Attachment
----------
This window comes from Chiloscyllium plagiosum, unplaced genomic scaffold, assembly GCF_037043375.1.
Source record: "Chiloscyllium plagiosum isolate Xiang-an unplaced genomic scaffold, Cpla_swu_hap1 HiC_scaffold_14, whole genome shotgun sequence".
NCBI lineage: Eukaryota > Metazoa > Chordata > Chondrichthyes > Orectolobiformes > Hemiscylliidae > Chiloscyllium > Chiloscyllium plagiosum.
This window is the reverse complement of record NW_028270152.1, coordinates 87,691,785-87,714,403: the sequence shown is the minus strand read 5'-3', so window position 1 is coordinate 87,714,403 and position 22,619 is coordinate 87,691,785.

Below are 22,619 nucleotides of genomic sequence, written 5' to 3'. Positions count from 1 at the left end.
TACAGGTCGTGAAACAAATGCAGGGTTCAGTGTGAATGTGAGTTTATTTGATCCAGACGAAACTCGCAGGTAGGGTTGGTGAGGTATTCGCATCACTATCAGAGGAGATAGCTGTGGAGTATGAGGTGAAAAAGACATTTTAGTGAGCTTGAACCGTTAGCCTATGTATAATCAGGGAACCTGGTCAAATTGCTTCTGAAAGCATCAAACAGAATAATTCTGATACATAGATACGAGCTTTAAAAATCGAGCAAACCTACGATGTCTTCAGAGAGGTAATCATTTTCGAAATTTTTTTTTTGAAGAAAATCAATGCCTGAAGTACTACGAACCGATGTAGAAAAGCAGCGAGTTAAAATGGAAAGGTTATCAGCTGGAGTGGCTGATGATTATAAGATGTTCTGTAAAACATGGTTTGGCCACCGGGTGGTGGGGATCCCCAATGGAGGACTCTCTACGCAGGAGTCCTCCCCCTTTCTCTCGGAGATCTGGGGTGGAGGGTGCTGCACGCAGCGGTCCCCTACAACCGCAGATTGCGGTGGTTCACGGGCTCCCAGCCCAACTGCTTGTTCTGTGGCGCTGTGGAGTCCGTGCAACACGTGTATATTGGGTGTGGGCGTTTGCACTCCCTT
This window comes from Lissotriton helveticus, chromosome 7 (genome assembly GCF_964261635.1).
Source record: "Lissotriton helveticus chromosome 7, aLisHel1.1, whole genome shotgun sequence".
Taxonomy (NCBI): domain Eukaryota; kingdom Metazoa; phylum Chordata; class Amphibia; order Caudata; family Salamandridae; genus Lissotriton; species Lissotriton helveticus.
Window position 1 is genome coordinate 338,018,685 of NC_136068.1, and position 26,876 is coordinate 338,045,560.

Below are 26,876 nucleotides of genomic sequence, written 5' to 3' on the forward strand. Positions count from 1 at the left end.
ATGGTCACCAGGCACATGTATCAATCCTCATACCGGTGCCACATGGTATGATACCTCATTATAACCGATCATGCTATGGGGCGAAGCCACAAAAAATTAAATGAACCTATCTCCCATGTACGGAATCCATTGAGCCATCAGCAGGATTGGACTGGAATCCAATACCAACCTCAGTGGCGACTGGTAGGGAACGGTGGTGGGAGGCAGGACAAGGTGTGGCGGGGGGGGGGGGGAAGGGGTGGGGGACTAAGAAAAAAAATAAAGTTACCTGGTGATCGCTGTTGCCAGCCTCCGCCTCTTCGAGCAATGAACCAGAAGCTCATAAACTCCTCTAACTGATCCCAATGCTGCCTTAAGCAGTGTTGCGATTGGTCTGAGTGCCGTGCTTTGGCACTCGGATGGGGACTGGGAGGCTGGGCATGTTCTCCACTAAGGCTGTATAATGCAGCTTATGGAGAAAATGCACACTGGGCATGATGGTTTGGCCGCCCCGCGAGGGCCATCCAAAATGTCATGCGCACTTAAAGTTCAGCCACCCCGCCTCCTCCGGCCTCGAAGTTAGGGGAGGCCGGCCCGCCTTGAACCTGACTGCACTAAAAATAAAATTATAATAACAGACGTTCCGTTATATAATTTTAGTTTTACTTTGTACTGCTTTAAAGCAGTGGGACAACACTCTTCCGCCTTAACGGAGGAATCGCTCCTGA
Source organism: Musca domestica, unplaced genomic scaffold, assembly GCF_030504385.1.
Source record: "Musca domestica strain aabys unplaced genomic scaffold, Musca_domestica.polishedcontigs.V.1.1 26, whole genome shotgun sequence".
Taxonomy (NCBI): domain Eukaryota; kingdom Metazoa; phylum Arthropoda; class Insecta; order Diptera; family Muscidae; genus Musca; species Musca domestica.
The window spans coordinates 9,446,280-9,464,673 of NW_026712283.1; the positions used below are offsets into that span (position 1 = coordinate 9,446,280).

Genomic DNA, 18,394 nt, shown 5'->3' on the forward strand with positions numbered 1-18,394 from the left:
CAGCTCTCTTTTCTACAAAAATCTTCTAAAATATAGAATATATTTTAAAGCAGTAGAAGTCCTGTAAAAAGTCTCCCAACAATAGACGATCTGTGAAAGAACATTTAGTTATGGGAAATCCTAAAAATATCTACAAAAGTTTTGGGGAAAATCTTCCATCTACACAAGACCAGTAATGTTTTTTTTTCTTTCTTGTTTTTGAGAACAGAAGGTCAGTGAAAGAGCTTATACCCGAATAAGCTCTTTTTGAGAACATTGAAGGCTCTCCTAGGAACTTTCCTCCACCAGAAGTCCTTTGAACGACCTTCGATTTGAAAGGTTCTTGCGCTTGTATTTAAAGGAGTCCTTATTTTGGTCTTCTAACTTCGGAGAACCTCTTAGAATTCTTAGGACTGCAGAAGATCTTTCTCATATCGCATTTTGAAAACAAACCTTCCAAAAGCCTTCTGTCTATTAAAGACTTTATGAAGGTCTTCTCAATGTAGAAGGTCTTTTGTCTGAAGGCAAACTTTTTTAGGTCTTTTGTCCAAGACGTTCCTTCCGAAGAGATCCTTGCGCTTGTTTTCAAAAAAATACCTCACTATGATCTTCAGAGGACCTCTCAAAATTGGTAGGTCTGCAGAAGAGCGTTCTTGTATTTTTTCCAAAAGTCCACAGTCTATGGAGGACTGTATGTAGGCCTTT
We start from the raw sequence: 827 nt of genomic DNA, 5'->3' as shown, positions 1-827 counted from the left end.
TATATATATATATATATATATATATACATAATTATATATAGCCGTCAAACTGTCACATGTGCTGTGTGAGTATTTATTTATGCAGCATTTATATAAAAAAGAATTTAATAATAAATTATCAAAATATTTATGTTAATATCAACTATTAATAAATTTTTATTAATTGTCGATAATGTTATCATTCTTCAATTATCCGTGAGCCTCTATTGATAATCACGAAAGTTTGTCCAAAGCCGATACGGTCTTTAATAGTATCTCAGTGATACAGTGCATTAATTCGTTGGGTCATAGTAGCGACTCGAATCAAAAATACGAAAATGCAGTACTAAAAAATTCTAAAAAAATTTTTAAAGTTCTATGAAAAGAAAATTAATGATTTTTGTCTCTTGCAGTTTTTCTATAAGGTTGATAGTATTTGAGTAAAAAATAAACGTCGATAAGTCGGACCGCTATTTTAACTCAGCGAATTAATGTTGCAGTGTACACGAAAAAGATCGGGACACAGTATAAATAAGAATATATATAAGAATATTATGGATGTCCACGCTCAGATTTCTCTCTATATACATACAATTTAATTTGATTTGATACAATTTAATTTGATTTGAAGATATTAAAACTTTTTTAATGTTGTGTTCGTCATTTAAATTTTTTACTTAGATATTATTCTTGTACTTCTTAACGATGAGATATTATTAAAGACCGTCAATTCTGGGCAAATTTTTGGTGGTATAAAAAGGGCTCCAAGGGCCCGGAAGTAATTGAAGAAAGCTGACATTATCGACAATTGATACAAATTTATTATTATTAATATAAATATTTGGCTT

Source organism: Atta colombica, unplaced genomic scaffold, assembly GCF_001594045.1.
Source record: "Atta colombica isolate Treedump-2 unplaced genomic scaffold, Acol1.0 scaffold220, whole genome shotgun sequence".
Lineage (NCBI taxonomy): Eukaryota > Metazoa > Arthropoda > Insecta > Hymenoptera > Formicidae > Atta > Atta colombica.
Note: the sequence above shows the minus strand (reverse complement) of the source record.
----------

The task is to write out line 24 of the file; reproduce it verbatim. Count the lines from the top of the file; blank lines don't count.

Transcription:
Note: the sequence above shows the minus strand (reverse complement) of the source record.